Weather: Overcast with intermittent rain
Air Temperature: 2ºC
Pressure: 998 hPa
Wind: 37 knots
Last night we had a long distance to travel and the wind had picked up, making the ship move more than most of our guests are used to. It hadn’t died down by the morning, but I was still hopeful that we would get out and have a walk at one of my favourite landings, Discobukta. I woke up and put on most of my thermals before heading off to breakfast so that I could be ready for an early standby. A message came over the radio that the bear guards had spotted a bear at the landing site, thus preventing us from landing there.
Kara, our Expedition leader, made an announcement to get all guests to come up to deck 6 and look through binoculars to see the bear, which was just a small spot on the landscape. We would have launched the Zodiacs but the winds were blowing between 35 and 40 knots, which is faster than the safe operating limits. I quickly went down to my room, grabbed my jacket and spotting scope and headed up to deck 6 to show our guests the bear. The wind was biting, making it almost impossible to stand at the front, so everyone huddled on the lee side of the ship while we pointed out the bear in the distance.
We decided to go 20 nautical miles north of Discobukta to our afternoon landing spot, Kapp Lee, and see if we could make a possible landing there. As we got closer to Kapp Lee, we spotted another bear on the shore, but the winds were too strong for us to be outside for long. We decided to wait and see if the wind speed would die down and planned out our afternoon activities. Kara asked me to give my lecture on birds of the Arctic, which was meant to be on the second day, but was cancelled when we managed to squeeze in a landing at Bear Island meteorological station.
So 11am was my turn to give one of my favourite lectures on birds. I always try and put in interesting information about the different species so that is it not a catalogue of birds we may see, but rather stories of their life histories and adaptations to living life in the polar regions. The lecture was well attended and there were many questions, so I think it was successful.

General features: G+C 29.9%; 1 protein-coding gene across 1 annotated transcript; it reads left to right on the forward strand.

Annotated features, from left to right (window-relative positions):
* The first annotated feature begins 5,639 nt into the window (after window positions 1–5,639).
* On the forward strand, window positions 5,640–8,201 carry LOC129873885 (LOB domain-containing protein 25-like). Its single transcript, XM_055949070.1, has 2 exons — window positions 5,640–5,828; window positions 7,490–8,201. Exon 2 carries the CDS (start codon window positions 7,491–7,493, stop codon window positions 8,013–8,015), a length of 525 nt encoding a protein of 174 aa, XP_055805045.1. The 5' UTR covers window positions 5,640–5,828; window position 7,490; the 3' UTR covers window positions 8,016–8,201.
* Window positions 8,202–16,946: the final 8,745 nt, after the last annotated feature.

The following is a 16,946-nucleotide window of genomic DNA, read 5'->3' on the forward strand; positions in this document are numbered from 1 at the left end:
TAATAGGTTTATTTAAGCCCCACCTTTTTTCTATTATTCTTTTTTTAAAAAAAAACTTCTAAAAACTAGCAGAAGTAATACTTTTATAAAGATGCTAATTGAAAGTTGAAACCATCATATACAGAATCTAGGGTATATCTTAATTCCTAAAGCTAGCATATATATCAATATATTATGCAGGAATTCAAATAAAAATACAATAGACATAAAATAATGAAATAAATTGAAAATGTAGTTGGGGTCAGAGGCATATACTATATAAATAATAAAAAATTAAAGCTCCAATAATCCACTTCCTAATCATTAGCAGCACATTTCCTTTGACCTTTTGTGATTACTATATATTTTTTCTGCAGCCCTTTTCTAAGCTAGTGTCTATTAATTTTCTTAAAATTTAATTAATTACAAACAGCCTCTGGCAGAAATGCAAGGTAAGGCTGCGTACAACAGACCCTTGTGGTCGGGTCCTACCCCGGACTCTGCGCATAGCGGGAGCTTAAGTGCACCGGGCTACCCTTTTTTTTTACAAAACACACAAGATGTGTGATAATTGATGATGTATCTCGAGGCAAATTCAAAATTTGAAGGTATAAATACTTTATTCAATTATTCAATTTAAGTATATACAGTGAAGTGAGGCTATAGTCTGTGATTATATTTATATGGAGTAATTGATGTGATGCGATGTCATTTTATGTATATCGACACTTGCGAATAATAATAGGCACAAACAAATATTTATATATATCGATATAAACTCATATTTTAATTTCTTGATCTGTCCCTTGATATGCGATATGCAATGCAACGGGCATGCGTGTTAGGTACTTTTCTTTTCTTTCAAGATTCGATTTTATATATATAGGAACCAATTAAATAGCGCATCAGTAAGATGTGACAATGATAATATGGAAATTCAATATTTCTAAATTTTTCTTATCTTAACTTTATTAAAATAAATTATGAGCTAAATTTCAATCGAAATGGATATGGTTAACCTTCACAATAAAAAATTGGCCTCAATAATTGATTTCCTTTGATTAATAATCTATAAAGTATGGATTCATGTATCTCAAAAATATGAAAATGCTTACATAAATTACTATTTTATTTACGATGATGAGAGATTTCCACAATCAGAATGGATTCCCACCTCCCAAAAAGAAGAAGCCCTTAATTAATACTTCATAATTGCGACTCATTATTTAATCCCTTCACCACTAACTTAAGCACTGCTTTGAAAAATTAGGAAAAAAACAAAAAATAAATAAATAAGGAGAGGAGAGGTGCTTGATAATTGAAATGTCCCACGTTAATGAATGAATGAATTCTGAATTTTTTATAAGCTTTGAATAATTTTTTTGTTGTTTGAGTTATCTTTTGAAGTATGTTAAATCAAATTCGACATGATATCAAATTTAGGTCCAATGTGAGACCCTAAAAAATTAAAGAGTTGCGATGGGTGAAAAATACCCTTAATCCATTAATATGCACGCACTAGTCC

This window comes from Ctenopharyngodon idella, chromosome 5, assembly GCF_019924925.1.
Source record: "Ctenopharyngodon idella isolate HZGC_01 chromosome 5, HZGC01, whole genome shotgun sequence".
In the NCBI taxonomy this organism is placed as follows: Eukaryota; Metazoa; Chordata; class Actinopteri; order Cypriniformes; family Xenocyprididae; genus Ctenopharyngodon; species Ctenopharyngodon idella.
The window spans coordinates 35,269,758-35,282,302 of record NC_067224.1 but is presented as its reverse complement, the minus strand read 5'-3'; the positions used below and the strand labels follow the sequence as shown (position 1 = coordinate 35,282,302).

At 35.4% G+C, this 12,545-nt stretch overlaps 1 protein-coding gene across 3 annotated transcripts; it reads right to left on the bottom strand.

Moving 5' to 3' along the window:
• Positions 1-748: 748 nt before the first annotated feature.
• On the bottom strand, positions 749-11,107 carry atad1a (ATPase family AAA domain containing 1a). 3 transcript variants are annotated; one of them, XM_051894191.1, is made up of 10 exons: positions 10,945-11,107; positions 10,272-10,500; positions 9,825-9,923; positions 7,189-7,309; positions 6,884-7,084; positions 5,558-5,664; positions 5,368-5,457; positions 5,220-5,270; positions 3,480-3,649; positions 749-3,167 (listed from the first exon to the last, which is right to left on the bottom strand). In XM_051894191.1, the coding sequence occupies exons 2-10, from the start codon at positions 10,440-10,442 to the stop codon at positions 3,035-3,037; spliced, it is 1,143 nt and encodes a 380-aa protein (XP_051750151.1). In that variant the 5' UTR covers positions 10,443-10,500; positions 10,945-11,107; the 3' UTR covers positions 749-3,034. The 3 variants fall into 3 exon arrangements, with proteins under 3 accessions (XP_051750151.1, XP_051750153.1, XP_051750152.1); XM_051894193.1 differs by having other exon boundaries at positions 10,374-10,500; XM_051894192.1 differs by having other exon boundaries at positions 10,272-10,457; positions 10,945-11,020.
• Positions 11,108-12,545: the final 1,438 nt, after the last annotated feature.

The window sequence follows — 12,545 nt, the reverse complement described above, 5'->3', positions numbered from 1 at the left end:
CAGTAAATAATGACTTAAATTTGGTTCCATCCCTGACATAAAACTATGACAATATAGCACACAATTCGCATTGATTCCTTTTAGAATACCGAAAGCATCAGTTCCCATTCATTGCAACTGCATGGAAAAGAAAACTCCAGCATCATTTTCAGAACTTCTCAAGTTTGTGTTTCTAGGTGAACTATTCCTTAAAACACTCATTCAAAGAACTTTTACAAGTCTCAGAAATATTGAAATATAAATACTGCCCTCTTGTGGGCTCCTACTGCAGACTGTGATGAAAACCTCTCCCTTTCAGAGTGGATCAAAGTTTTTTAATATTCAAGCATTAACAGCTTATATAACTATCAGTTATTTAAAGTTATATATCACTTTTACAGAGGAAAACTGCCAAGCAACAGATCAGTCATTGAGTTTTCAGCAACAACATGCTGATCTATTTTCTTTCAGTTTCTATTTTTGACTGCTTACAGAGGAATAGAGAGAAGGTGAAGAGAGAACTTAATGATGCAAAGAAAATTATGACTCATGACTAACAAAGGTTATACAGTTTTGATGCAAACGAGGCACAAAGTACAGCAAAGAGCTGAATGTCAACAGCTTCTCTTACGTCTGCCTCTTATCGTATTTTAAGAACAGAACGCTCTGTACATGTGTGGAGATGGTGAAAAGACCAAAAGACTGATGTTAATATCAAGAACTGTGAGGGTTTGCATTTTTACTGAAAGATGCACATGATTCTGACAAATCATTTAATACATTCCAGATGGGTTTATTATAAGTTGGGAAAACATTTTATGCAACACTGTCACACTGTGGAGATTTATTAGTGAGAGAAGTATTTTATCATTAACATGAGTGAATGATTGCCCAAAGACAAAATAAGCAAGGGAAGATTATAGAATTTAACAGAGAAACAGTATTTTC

We had a chance for lunch before Robin and Uli, our two marine biologists, gave a talk on Polar bears in English and German respectively. Robin’s lectures are always fascinating, with a lot of interesting information peppered with anecdotes and humour.
The wind was still blowing a gale outside so Kara and our Captain decided to leave the anchorage and start our journey up North towards tomorrow’s destination. Although we lost a day of landings, we managed to get in some of our lecture programme. Peter presented team trivia during tea and Hans-Peter, our botanist, gave a lecture on the plants and biodiversity in German at 5pm.
We had our usual recap and briefing before dinner, where Kara talked about our plans for the next day and Juan gave a short presentation on ocean currents and the driftwood we have encountered. I spoke on the Beaufort wind scale to give guests and idea of the wind speeds we experienced throughout the day and Peter followed up with the story of Amundsen and Nobile crossing the North Pole in a balloon. The finale came from Karolina, our bear guard, who told her story of taking her sled dogs up to the North Pole, which is always of great interest to our guests.
After the recap, dinner was served in the restaurant followed by after dinner drinks in the Panorama lounge to the music of Lou. Let’s hope the weather improves for tomorrow.